Boris Johnson made history today by taking the first ever ‘virtual’ PMQs while he self-isolates in Downing Street.
Mr Johnson is being grilled by MPs via video link after Commons Speaker Lindsay Hoyle said it was ‘better than nothing’.
Sitting in front of a pale No10-branded background in a suit and tie, Mr Johnson adapted the tradition opening line having had meetings this morning to say he had been attending ‘virtual’ meetings.
Labour leader Sir Keir Starmer was in the chamber in person to conduct the regular interrogation.
And despite the technological challenges there were combative exchanges, with Sir Keir slamming Mr Johnson for leaked comments complaining that Scottish devolution had been a ‘disaster’.
”The biggest threat to the UK is the PM every time he opens his mouth on this,’ the Labour leader jibed.
Meanwhile, there are growing concerns about the cluster centred on No10 that has plunged the PM into quarantine.
Testing tsar Baroness Harding today revealed that she has been ordered to self-isolate by her own coronavirus contact tracing app.
Lady Harding was pictured going into Downing Street on Friday morning, the day after Mr Johnson held a mask-free meeting with Tory MPs including Lee Anderon, who later tested positive.
NHS medical chief Stephen Powis has also revealed he is in quarantine, having been at a press conference in No10 on Thursday night – although he said it was because a member of his household had tested positive.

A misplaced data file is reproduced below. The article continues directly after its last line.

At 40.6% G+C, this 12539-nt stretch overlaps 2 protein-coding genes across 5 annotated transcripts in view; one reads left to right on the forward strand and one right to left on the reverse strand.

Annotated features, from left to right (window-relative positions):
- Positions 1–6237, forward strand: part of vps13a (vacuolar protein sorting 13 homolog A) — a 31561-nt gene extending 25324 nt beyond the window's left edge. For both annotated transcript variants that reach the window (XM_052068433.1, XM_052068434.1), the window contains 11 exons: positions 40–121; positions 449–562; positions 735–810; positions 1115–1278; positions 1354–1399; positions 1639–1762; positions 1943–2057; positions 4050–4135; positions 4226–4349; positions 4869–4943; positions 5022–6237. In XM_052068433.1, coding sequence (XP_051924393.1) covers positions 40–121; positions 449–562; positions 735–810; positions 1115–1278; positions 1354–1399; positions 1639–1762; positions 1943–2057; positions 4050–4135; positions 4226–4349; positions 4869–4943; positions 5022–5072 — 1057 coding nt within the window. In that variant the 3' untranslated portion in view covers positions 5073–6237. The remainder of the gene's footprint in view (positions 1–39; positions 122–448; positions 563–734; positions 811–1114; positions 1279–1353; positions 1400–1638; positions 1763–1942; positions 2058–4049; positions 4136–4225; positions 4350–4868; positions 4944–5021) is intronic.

Baroness Harding, who heads the NHS Test and Trace service, is self-isolating after receiving an alert from her service
Baroness Harding was pictured going into Downing Street on Friday morning
Boris Johnson is isolating at his No11 flat after a mask-free meeting last Thursday with Tory MP Lee Anderson, who later tested positive
Timeline of the No10 coronavirus drama
Thursday, November 12
Boris Johnson meets with a group of northern Tory MPs in Downing Street. They are pictured in photographs standing relatively close together, and not wearing masks.
Morning of Friday, November 13
Baroness Dido Harding is pictured arriving in Downing Street for meetings.
Evening of Sunday, November 15
No10 announces that the PM has gone into self-isolation after one of the MPs he met, Lee Anderson, tested positive for coronavirus. He does not have any symptoms.
His isolation is expected to end at some point on November 26, although aides do not clarify the exact time.
Monday, November 16
It emerges that many of the other Tory MPs in the group have also gone into self-isolation. Mr Johnson posts a video saying he is ‘bursting with antibodies’ and feeling well.
Tuesday, November 17
Downing Street reveals that the PM has taken a test and was negative.
It emerges No10 has been part of a trial of the rapid lateral flow kits, which is why he was able to access a test with no symptoms.
Morning of Wednesday, November 18
Baroness Harding reveals she has been ordered to self-isolate.
The image of the notification from the app shows her quarantine is due to end at midnight on the morning of Friday, November 27, shortly after the PM is due to be freed.
Lady Harding posted an image of the notification saying ‘you need to self-isolate’, saying she was ‘feeling well’ but remarking ruefully that she had ‘many hours Zoom ahead’.
Lady Harding’s husband, Tory MP John Penrose, has previously been told to self-isolate after potentially coming into contact with someone who was infected.
But the timings will spark speculation over whether there is a link to Boris Johnson’s quarantine.